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### Topic: Common Ion Effect Solubility  (Read 1081 times)

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#### trenda

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##### Common Ion Effect Solubility
« on: July 08, 2024, 06:19:41 AM »
Stuck on this assignment question:
The Ksp for PbI2 (s) is 1.4 x 10^-8. Calculate solubility of PbI2 (s) in 0.41 M Pb(NO3)2.

I know that the balanced chemical equation for the dissolution of PbI2 is:
PbI2 (s) Pb2+ (aq) + 2I- (aq)

And I know that the Ksp expression is:
Ksp = [Pb2+][I-]^2

I did:
[Pb2+] = 2 x 0.41 M = 0.82 M

[Pb2+] = 0.82 + x M
[I-] = 2 x M

Ksp = (0.82 + x)(2x)^2

I am stuck on this step above and I'm not sure what I'm supposed to do here.

#### Hunter2

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##### Re: Common Ion Effect Solubility
« Reply #1 on: July 08, 2024, 06:49:15 AM »
You have Ksp = [Pb2+][I-]^2
KSP and the lead concentration is given. Solve for I- . From this you get the amount of PbI2 what can be dissolved.

#### Hunter2

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##### Re: Common Ion Effect Solubility
« Reply #2 on: July 08, 2024, 11:35:31 AM »
. Deleted

« Last Edit: July 08, 2024, 12:01:41 PM by Hunter2 »

#### Borek

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##### Re: Common Ion Effect Solubility
« Reply #3 on: July 08, 2024, 11:46:32 AM »
More accurate would be with cPb2+(add) = 0.5cI-

Which is basically what OP did.

Quote
Ksp = cPb2(total)/(2cI-)^2

Huh?
« Last Edit: July 08, 2024, 11:57:20 AM by Borek »
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#### Borek

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##### Re: Common Ion Effect Solubility
« Reply #4 on: July 08, 2024, 11:50:30 AM »
Ksp = (0.82 + x)(2x)^2

Apart from the unnecessary factor of 2 already mentioned, you are on the right track. Just solve for x.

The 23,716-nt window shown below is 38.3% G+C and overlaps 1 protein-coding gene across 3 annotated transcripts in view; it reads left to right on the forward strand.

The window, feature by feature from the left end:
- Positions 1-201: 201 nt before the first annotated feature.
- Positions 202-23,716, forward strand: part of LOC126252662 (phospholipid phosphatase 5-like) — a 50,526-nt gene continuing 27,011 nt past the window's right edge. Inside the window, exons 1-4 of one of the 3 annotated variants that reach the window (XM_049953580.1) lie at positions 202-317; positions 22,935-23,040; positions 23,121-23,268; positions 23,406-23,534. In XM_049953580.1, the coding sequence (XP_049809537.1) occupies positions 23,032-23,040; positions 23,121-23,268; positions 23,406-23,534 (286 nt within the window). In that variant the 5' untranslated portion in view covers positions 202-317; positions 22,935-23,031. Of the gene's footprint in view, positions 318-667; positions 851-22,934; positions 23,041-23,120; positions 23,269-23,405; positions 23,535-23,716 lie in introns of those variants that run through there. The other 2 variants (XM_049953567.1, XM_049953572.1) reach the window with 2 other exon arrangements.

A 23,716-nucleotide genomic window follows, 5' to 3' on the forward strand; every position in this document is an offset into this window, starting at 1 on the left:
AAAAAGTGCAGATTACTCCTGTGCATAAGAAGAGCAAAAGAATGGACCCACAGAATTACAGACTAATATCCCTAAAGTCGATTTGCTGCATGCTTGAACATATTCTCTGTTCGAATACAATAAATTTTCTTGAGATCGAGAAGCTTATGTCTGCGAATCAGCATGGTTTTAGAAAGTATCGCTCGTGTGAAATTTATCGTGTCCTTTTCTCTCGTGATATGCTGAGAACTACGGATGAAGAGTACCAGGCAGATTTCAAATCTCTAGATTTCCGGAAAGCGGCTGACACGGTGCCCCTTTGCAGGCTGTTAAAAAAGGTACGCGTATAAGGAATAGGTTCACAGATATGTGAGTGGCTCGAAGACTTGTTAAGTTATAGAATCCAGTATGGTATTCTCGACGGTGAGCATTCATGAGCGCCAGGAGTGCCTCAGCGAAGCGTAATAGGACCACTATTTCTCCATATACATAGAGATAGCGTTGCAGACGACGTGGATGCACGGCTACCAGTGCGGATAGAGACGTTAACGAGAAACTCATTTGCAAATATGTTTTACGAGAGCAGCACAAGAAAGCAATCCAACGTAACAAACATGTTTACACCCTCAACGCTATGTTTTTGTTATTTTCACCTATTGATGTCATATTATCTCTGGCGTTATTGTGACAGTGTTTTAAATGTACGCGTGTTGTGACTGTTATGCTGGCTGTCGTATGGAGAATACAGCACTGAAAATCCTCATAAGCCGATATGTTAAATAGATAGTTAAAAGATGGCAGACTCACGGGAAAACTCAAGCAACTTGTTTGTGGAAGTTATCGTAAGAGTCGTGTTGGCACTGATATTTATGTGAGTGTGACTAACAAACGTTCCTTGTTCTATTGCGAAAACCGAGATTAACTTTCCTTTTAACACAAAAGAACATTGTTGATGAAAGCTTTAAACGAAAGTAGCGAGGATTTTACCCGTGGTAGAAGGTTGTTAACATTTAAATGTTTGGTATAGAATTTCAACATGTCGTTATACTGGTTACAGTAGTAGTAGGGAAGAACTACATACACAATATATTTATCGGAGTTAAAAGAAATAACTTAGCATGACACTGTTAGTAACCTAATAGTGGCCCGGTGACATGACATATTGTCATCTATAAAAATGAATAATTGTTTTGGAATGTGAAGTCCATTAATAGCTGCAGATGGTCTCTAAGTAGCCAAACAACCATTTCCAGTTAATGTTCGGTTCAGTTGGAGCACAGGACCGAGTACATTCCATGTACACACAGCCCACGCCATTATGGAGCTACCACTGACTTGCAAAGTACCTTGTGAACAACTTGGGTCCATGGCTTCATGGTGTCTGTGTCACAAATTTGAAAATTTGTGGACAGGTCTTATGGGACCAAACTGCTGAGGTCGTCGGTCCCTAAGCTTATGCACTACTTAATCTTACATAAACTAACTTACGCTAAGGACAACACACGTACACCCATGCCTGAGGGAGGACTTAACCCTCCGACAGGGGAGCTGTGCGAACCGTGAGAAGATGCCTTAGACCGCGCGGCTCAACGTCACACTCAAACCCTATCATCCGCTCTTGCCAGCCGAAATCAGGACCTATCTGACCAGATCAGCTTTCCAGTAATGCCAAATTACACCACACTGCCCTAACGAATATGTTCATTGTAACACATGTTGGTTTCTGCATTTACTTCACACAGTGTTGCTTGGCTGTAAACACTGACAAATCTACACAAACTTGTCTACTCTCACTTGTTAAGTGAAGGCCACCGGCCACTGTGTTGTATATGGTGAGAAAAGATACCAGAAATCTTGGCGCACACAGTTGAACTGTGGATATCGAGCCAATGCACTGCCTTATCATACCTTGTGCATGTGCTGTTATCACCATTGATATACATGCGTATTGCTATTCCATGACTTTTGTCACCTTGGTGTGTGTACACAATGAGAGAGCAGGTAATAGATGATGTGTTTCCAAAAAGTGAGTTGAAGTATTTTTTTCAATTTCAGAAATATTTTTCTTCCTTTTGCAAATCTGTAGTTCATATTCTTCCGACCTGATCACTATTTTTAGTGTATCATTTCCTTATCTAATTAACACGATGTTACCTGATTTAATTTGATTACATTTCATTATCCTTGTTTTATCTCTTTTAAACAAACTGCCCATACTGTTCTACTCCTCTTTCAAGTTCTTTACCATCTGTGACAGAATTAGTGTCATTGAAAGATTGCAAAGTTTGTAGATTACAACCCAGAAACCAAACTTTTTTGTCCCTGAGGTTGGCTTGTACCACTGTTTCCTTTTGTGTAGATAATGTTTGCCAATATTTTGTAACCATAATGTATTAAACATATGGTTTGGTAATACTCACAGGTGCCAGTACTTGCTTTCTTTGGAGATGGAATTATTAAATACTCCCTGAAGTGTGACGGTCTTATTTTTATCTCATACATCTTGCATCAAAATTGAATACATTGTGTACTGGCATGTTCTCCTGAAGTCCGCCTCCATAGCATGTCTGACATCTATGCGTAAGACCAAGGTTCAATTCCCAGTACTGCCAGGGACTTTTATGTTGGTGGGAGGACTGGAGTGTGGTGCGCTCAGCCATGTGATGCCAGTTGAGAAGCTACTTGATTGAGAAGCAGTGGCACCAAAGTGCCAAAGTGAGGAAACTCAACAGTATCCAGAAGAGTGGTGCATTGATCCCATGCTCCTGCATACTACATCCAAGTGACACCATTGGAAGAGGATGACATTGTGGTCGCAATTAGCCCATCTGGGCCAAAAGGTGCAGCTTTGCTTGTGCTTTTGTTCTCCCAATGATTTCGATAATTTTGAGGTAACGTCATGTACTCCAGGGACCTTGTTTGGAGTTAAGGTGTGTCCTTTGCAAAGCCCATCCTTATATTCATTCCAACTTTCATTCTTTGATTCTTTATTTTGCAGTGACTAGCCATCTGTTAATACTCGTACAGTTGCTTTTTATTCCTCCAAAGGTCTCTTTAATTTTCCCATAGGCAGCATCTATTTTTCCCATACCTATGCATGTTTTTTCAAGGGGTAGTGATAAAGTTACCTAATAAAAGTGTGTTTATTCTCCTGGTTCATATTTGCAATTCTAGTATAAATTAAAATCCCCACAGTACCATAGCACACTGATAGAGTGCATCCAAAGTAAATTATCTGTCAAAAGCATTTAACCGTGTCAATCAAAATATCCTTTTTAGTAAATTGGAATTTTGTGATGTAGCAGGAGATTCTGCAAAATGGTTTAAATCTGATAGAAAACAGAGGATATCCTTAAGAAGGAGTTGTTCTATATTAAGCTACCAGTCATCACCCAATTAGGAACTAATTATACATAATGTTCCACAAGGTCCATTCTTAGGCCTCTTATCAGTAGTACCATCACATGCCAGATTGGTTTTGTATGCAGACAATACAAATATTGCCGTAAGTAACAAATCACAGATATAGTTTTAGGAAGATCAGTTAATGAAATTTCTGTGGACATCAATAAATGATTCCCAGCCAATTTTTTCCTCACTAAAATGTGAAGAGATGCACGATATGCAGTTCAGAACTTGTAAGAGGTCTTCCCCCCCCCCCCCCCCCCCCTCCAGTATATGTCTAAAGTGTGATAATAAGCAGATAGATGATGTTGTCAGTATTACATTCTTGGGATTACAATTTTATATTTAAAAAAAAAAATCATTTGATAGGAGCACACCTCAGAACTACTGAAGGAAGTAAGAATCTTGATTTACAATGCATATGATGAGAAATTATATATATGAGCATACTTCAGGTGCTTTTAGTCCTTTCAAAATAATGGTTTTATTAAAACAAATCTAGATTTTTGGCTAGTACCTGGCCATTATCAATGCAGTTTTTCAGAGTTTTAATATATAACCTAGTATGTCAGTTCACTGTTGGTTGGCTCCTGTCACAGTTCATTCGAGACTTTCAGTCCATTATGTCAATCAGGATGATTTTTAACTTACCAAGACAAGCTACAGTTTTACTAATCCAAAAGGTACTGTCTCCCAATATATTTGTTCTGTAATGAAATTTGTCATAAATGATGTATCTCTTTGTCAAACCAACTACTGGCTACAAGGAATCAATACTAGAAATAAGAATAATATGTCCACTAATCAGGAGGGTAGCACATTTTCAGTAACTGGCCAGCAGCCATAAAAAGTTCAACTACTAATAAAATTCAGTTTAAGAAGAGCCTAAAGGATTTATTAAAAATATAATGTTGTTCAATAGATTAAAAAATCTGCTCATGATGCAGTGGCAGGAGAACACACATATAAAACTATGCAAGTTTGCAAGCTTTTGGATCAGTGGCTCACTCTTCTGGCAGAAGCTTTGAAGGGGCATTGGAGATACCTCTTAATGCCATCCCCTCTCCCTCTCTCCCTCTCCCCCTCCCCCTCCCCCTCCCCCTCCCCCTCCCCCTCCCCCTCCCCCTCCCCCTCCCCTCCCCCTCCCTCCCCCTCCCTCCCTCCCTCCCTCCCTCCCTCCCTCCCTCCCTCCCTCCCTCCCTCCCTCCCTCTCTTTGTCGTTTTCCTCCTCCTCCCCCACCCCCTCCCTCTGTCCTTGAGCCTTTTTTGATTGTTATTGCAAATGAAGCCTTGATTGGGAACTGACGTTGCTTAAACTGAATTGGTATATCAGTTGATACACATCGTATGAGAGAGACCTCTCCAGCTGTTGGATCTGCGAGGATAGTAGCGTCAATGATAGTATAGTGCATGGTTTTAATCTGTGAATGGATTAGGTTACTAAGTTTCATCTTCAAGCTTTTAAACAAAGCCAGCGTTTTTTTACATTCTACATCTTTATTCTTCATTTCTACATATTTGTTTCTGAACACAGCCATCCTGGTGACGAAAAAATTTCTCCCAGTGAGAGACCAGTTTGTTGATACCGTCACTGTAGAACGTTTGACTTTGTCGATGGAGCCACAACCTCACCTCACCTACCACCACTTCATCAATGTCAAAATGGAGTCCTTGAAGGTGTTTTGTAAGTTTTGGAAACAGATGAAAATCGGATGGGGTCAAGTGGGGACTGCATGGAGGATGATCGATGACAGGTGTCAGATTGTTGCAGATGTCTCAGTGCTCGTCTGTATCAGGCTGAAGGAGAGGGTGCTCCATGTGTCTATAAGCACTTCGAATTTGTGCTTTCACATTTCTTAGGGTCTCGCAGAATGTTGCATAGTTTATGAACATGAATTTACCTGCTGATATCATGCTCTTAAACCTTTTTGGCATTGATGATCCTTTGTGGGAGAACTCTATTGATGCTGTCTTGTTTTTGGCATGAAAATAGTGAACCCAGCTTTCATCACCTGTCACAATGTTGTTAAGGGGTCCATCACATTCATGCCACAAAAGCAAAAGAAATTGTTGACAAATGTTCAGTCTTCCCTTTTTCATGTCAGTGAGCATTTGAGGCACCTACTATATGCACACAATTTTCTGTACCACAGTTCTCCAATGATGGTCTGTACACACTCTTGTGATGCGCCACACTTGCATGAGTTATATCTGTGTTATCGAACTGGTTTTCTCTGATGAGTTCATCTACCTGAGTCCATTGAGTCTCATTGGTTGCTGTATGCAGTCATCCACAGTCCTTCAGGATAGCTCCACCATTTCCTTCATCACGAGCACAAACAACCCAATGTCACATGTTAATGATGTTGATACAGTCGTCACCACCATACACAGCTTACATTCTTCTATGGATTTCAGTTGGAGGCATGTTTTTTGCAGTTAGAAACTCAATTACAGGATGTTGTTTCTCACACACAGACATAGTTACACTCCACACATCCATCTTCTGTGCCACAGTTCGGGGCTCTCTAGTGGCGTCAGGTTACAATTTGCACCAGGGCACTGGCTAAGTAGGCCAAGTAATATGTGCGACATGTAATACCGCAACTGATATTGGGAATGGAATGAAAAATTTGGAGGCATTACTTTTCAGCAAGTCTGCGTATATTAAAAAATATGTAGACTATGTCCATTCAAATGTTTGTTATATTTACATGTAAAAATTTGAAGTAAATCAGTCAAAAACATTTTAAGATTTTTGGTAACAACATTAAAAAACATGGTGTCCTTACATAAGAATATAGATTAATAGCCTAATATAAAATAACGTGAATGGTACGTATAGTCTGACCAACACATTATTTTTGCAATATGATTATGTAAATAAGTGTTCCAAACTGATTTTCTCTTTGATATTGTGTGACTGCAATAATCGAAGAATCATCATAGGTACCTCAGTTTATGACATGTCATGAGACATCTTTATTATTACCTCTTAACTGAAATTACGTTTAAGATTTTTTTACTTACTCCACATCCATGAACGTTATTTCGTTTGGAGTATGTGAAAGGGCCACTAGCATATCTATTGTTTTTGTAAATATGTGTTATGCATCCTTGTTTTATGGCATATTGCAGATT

Note: to make things easier you can assume solubility will be so low that the concentration of [Pb2+] doesn't change during dissolution. That will simplify the equation to solve (cubic -> quadratic) but after finding the solution you need to check if the assumption was correct (typically we assume if the concentration change is below 5% things are OK).
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#### Hunter2

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##### Re: Common Ion Effect Solubility
« Reply #5 on: July 09, 2024, 05:36:49 AM »
We have still no Response. So I try to give the solution.

Simple way
Ksp =cPb2+ *c(I-)^2
1.4*10^(-8) =0.41 *c(I-)^2
M (PbI2) = 461 g/mol
cI- = 0.00018 mol/l = 85,2 mg  PbI2

More accurate way.
Ksp =cPb2+ *c(I-)^2

cPb2+ = 0.41 + cPb2+ (add)

1,4*10^(-8) =(0.41 + 2*c(I-)* c(I-)^2

c(I-) = x

1.4*10^(-8) = 0.41* x^2 + 2 x^3

2x^3 +0.41*x^2 -1.4*10^(-8) = 0

Solving of cubic equation gives for x = 0.0002 mol/l means 92,2 mg/l PbI2

It's a deviation  of 8%

« Last Edit: July 09, 2024, 05:55:18 AM by Hunter2 »

#### mjc123

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##### Re: Common Ion Effect Solubility
« Reply #6 on: July 09, 2024, 06:24:44 AM »
I think there are a couple of errors:
c(PbI2) = 0.5c(I-) = 0.000092 M = 42.6 mg/L
In part 2, c(Pb2+) = 0.41 + 0.5c(I-)
I haven't tried solving the amended cubic.

#### Borek

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##### Re: Common Ion Effect Solubility
« Reply #7 on: July 09, 2024, 06:58:11 AM »
2x^3 +0.41*x^2 -1.4*10^(-8) = 0

Solving of cubic equation gives for x = 0.0002 mol/l means 92,2 mg/l PbI2

It's a deviation  of 8%

This is wrong, and it is obvious even without checking the exact solution of the cubic equation. Solubility calculated assuming concentration of Pb2+ didn't change is about four orders of magnitude lower than the concentration of Pb2+ already present, so the assumption is perfectly valid. No way to get substantially different result with exact calculations.

And then, Wolfram Alpha to the rescue. 0.00018 again.

(Then, there is the mistake pointed out by mjc123, but it doesn't change the fact both solutions have to be almost identical.)
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#### Hunter2

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##### Re: Common Ion Effect Solubility
« Reply #8 on: July 09, 2024, 09:19:35 AM »
Thanks for the checking and calculation.
My Grapfer Free gave me  for x = -0.205 , - 0.0002 and 0.0002 as solutions, probably it's not accurate enough.
Yes the iodide concentration hast to be transformed to lead iodide, That was a mistake in deed.